Bob Hasegawa probably vapes more than any other state senator. the stranger

EDITOR'S NOTE: This is the fourth of six profiles of 2017 mayoral candidates we will be publishing before the Stranger Election Control Board announces its endorsements.

"Do you mind if I vape while we talk?" asks the Washington State senator as he sits down for an interview.

He takes a long drag from his palm-sized tobacco vaporizer. When he exhales, the air smells cloyingly of artificial banana bread.

Bob Hasegawa is wearing a faded Seattle Mariners T-shirt and shorts. His dining-room table is mostly covered with scattered papers and open binders. His campaign manager sits beside me writing e-mails and darting out of the room to answer phone calls.

"In the legislature, I'm realizing I'm just one of 147 legislators to make policy," Hasegawa says of his decision to enter the Seattle mayor's race just six months after being reelected to the state senate. "It gets frustrating sometimes trying to, at the same time, be the voice for communities of color, for working families, and labor and environmental issues—all those things I've been fighting for all these years."

Hasegawa, a Democrat, has represented South Seattle, Tukwila, Renton, and Kent—among the most racially diverse cities in the state—in Olympia for nearly two decades. First elected to the Washington State House of Representatives in 2005, Hasegawa eventually convinced voters to put him in the state senate in 2013.

As a state senator, Hasegawa pushed for progressive policies, successfully getting fellow legislators onboard to add racial-impact statements to proposed bills and advocating for a capital gains tax while opposing massive tax breaks for Boeing. He also served as a begrudging light rail expansion supporter, earning the ire of some pro-transit wings that criticized him for pushing a false narrative that Sound Transit misrepresented the cost of the project.

"To try to make change in there has been frustrating," he says after exhaling another plume of vapor. "It's been mostly a defensive game in the legislature. I think, as city mayor, it would be less about defense and more about actually trying to implement a vision for Seattle."

But that vision is unfocused—and it wasn't just the miasma of sweet smoke filling the room.


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As Seattle mayor, Hasegawa wants to create a municipal bank to help fund city projects to address current crises, including homelessness and housing affordability. Establishing a publicly owned bank has been Hasegawa's pet issue for years. In 2011, Hasegawa, then a state representative, submitted a house proposal to create a state-owned bank to fund projects across Washington. (The bill, possibly the least sexy issue in Olympia, died for the fifth consecutive legislative session this year.)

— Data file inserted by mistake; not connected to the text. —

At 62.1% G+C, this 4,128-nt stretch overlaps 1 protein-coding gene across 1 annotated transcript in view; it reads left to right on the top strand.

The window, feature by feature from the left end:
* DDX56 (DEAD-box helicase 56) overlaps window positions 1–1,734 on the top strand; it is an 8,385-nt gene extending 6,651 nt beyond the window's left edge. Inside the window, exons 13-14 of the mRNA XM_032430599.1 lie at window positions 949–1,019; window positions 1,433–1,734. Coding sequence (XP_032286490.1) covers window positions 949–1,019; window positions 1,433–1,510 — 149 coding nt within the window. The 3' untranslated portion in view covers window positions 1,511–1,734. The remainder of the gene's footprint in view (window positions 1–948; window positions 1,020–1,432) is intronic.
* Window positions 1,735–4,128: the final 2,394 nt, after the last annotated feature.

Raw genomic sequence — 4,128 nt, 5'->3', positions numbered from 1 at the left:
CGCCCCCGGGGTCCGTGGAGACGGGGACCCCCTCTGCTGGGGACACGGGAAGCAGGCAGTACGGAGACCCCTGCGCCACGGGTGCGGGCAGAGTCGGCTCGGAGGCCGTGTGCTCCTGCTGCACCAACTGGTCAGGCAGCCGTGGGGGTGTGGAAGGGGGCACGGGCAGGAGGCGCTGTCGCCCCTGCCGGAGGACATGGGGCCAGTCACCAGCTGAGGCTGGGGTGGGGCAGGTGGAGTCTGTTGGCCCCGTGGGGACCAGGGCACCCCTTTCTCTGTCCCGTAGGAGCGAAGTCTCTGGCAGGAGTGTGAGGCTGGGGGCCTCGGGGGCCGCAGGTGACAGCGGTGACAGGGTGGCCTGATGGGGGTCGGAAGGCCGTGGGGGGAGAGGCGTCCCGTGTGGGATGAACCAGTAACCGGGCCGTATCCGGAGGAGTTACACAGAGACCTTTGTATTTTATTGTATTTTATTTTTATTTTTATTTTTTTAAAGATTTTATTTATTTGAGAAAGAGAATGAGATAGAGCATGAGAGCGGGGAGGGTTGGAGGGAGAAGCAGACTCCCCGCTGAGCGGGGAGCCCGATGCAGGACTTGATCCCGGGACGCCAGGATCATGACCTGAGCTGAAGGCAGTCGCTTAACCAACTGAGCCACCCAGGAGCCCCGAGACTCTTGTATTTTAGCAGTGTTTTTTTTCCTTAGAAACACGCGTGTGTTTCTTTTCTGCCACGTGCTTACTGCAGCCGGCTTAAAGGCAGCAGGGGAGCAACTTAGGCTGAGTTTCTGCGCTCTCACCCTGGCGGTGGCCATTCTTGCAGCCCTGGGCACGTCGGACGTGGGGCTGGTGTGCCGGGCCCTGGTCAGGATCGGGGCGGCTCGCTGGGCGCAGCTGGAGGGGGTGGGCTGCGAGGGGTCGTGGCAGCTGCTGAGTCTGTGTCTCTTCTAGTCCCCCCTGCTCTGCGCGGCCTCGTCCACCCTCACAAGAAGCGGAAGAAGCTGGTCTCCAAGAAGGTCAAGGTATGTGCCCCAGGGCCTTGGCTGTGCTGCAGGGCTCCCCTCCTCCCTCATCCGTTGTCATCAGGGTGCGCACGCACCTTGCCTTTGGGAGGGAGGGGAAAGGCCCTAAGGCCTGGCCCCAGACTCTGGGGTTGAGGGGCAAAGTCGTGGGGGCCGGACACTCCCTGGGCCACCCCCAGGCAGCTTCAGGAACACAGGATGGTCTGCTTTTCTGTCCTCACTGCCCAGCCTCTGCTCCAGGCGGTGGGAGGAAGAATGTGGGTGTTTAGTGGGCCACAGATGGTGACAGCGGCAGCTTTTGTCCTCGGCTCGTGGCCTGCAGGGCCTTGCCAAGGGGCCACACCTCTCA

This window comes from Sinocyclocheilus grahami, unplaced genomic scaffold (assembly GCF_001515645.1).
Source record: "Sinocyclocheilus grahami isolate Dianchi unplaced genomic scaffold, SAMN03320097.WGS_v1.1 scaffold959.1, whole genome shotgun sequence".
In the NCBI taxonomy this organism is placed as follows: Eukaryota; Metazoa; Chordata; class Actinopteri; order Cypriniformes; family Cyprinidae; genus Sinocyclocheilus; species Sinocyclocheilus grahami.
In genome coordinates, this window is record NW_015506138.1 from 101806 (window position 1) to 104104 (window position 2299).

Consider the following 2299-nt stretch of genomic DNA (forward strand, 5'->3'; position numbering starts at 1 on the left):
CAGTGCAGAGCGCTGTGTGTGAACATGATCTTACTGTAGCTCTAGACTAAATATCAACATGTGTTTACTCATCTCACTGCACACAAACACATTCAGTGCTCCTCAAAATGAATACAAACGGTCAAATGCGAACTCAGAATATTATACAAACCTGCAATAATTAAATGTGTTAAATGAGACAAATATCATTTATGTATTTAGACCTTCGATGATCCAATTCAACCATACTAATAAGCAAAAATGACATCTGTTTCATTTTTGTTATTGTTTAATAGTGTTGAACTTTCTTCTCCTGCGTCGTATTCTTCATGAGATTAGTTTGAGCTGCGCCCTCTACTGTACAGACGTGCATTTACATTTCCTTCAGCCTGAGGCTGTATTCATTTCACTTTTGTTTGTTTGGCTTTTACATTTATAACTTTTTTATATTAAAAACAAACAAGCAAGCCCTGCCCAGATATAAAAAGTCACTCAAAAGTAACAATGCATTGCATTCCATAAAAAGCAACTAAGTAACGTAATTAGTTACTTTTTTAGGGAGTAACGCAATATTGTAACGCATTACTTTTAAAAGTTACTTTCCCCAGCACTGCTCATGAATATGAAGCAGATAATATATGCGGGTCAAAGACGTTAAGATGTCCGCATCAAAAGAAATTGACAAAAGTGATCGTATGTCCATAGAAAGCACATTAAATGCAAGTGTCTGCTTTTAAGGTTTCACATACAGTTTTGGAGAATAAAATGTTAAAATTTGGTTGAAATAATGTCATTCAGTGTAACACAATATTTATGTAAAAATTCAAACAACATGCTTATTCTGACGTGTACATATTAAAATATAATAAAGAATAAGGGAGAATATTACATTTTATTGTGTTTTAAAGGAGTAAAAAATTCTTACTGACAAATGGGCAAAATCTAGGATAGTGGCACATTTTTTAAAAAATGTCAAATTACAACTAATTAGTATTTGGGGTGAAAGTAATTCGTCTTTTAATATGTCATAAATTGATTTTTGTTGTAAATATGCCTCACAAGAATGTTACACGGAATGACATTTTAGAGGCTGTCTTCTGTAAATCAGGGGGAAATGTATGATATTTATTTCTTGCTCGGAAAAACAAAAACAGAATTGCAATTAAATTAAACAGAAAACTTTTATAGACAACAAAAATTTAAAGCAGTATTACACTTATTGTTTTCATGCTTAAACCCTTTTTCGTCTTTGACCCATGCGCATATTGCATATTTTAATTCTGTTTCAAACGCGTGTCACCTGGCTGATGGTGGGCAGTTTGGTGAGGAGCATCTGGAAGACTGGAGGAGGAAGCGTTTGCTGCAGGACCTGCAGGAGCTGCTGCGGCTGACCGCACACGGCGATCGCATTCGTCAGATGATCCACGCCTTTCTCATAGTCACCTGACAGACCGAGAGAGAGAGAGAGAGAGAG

Now Hasegawa is bringing his wonky proposal to Seattle, convinced a municipal bank could "make money for the taxpayers" and "vastly increase our financing capacity" for Seattle projects. He views a city bank as a panacea of sorts for all of our economic woes. Expanded financing, coupled with rent control, Hasegawa said, could help build public housing units for low-income and formerly homeless people and help "invest back into local communities."

Additionally, funds could be used to provide renters with short-term bridge loans to pay rent when they are at risk of eviction. While landlords have "a legitimate need to collect the rent they're owed," city officials must "try to keep people in their homes" to prevent them from slipping into homelessness, he says.

"People forget we're one of the wealthiest cities in one of wealthiest countries in the world," Hasegawa says. "There's no reason for us to have this livability inequity in our city... We have to recapture wealth to rebuild the system for everyone."

Before diving into politics, Hasegawa represented truck drivers during his time as secretary-treasurer of the Pacific Northwest's Teamsters 174. Hasegawa empathizes with struggling working-class families in which "everyone under the roof [is] scrambling to try to make ends meet... so they don't get kicked out of their house," he says.

Hasegawa, like many lifelong Seattleites, is nostalgic for a mythical "old Seattle." But it seems the senator isn't entirely familiar with some of the biggest issues our city faces today.